Reflections

A Magazine of Theological and Ethical Inquiry from Yale Divinity School

What Are Our Values?: An interview with Carlos Correa Bernier

Carlos Correa Bernier is an American Baptist Church minister, clinical psychologist, theologian, environmental justice advocate, radio broadcaster, and director of Centro Romero, a United Church of Christ related educational center near the San Ysidro Port of Entry, the world’s busiest international land border crossing. Located on the US-Mexico border in San Diego, Centro Romero is a place of community building, ministry, education, and prayer that annually serves hundreds of passengers and immigrants. Correa Bernier teaches psychology at the CETYS Universidad in Tijuana, Mexico, and has a private counseling practice. He has a doctorate in family therapy with specialization in violent behaviors and is completing a Ph.D. in psychology of religion at Oxford University. He spoke to Reflections

REFLECTIONS: Do you see a pressing challenge coming out of this historic political season?

CORREA BERNIER: The urgent question is, What are our values? That is, who are we, and who do we want to be in the future? America – its music, movies, culture, spirit – has global influence. But it seems we have forgotten how to globalize ourselves and recognize and accept our own diversity. We still have difficulty with the “other,” how to relate to the stranger, how to welcome them, how to be changed by them. We are having trouble deciding who we are as a nation in this globalized world.

REFLECTIONS: What should we be standing for?

CORREA BERNIER: I think of freedom and democracy. Those ideas are central. And many people use the words. But if we are going to celebrate those values, we must place them at the center of every single decision we make through our government. I don’t hear much about that commitment. The political mood has been to invite hate and condone physical violence. Psychologically speaking, this isn’t an embrace of freedom and democracy but an anxious attempt to assert power and control.

REFLECTIONS: US immigration history has always been turbulent. Is anti-immigration sentiment today any worse than previous decades or centuries?

CORREA BERNIER: Think about the many migrations from Europe that helped shape American history. The Irish, Italians, and others went through struggles to get settled into their own communities – then they made efforts to assimilate. It often took a generation or longer. That’s how the nation understood assimilation: The new group was given time to organize its communities and neighborhoods, then assimilation would happen from there. But something different is happening now, as new others arrive not from Europe but from elsewhere. They face a demand that they assimilate from day one. The nation’s attitude has shifted from valuing community-building to focusing on individuals. An anti-immigration viewpoint regards new immigrants not as communities, not strengthened by community structures, but as individuals who must change who they are right now if they are going to earn our respect in the US. Or they are scapegoated. It seems that modern culture’s emphasis on individualism has had an effect on our attitude toward immigration. We’ve become impatient with structures of community. We put the burden on individuals to do it alone.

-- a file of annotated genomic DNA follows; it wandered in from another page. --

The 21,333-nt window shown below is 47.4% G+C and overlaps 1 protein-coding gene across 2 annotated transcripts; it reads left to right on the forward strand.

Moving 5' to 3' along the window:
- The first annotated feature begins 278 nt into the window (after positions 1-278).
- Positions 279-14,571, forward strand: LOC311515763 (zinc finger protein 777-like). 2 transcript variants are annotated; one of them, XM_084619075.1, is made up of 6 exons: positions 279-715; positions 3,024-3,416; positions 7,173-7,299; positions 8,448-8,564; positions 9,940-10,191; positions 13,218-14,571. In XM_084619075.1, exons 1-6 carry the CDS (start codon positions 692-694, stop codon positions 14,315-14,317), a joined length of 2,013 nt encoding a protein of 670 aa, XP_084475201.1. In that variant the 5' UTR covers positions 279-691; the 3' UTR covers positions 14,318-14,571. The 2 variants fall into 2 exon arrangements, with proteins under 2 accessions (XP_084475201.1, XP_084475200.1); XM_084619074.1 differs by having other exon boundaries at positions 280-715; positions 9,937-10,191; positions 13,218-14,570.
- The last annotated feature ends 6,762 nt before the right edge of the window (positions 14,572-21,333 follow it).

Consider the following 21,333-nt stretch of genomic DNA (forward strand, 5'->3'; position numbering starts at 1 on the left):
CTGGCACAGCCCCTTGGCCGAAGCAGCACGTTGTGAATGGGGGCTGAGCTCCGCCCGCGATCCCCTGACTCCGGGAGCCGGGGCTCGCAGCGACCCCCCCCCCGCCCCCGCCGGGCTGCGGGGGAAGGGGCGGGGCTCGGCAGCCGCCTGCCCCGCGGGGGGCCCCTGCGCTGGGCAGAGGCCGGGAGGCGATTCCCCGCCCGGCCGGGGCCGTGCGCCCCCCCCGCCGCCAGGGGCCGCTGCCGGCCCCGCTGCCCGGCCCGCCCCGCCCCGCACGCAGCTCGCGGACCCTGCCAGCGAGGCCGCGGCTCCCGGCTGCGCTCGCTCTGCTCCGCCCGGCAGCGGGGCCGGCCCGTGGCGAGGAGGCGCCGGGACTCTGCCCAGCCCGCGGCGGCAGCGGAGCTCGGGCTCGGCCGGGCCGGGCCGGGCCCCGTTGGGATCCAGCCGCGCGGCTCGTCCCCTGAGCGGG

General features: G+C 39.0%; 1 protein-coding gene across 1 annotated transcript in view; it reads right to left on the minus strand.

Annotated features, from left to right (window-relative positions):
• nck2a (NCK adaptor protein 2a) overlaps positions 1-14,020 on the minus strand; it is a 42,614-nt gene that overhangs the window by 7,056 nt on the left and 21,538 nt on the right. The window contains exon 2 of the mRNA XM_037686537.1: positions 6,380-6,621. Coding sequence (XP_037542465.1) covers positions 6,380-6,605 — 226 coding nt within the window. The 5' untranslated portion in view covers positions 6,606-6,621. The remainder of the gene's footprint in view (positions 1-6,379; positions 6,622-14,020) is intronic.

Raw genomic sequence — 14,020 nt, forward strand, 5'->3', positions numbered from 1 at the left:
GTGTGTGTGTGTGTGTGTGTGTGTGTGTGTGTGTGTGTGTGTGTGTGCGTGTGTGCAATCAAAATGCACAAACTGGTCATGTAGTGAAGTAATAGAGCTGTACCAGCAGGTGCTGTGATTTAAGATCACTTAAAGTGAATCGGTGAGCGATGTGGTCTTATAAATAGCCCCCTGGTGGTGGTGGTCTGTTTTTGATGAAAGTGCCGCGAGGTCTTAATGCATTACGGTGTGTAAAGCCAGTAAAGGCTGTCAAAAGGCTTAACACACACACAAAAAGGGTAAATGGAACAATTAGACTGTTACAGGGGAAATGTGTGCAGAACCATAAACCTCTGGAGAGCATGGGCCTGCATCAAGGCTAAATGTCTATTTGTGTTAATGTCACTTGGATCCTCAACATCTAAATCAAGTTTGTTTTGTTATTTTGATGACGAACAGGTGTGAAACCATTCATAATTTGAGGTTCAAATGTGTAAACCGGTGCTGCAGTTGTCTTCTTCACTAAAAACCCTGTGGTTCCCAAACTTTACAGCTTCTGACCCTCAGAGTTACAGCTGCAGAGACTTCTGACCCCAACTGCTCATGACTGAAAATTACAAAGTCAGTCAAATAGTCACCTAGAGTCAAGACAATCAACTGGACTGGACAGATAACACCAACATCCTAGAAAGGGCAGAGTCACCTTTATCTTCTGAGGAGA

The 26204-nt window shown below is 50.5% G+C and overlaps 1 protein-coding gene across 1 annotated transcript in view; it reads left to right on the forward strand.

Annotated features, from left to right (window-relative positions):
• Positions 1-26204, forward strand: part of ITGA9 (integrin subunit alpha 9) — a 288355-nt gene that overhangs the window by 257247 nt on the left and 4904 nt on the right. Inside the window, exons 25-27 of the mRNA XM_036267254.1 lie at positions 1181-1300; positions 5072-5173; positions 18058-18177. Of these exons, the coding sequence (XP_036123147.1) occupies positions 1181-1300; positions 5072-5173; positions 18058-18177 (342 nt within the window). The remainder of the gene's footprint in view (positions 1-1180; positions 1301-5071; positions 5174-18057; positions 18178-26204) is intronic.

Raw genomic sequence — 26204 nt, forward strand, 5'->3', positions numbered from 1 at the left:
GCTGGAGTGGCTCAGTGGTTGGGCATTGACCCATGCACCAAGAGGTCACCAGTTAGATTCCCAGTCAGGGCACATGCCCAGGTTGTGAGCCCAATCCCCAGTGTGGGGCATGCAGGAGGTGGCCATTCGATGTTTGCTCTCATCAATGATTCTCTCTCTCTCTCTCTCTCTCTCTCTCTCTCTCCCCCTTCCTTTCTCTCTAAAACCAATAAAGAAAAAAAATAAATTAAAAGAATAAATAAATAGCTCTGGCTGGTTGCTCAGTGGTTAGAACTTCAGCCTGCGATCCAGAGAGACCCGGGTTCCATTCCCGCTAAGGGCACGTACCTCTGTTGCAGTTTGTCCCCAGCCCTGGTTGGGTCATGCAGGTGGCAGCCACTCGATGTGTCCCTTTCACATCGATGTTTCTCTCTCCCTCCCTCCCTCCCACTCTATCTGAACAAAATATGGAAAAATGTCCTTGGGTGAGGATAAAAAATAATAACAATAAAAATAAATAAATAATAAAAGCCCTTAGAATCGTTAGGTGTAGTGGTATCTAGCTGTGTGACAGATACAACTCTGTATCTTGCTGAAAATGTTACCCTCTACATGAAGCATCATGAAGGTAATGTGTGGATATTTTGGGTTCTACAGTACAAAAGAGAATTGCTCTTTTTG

REFLECTIONS: Can the churches’ good news change this climate?

CORREA BERNIER: As my good mentor Leonardo Boff says, “the church carries within itself constant tension,” since we proclaim what can never be put into practice, the utopia of the Kingdom of God and radical fraternity. I’m part of a binational base community that contains many nationalities, and we try to embody the Kingdom and practice what we teach and preach. It’s a struggle, but we are committed to it. It involves being sincere and authentic with each other, welcoming the poor, the other, while acknowledging the tensions within us. Throughout all of it, the church is in a position to experience the joy of this Kingdom, connecting our ekklesia as an institution to the struggle of folks out there, in the world. In our situation we concentrate on communal theological reflections on all the experiences that define our daily lives. Our worship time begins after this discussion together is over. What is the alternative to facing the struggle within? Compartmentalization, an all-too-familiar strategy: limiting our church exposure to Sunday between 10 a.m. and noon, then disengaging from the togetherness, and concentrating on daily isolated lives of individualism.  

REFLECTIONS: What is the next move?

CORREA BERNIER: We have a choice. We can embrace a future of absolute nationalism and isolation or a future of commitment to inclusivity and social justice. I think it is crucial to ask ourselves two questions, as citizens and as churchgoers: What is it that I believe, and what am I going to do with that? These questions have a deep spiritual character, and it gets us back to that first point of our conversation, “Who are we, and who do we want to be in the future?” Our answer should inform, constantly, not only our behavior and but also our politics.

Issue Title: 
Spirit and Politics: Finding Our Way
Issue Year: 
2016